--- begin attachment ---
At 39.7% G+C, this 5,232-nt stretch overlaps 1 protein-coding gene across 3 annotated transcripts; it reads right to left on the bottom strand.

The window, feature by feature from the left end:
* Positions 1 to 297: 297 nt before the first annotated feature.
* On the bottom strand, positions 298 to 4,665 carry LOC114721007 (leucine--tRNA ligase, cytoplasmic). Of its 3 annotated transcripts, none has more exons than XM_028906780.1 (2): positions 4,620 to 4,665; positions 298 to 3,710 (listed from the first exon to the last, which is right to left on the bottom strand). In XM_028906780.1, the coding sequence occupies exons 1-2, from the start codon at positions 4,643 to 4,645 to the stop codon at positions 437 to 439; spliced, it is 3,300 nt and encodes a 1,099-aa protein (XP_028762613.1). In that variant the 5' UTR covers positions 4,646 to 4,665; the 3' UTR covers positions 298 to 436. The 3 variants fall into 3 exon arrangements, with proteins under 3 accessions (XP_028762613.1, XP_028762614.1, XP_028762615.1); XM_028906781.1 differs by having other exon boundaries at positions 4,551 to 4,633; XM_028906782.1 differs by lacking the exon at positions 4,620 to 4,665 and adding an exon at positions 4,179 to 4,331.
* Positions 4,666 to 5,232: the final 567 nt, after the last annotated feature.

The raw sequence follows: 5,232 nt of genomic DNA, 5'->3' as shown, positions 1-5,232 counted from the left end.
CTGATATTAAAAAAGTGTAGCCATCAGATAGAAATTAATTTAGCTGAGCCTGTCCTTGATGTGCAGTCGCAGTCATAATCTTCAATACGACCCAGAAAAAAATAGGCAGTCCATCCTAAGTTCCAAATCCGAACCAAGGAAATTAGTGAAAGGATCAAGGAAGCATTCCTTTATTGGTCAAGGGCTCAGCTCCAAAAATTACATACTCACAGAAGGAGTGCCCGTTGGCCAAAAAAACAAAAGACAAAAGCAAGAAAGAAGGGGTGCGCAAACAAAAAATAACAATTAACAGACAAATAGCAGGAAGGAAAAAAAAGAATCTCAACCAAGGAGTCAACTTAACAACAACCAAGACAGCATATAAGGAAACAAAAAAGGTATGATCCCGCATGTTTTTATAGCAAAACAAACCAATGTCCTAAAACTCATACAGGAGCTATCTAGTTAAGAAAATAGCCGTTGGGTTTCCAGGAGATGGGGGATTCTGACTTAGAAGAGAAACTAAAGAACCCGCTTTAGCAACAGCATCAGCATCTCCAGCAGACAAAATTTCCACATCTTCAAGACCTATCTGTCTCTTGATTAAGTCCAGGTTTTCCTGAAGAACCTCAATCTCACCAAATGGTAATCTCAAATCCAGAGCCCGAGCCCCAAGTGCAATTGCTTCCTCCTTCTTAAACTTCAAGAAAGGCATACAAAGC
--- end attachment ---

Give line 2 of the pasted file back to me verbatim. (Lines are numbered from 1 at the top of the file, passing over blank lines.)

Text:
The window, feature by feature from the left end: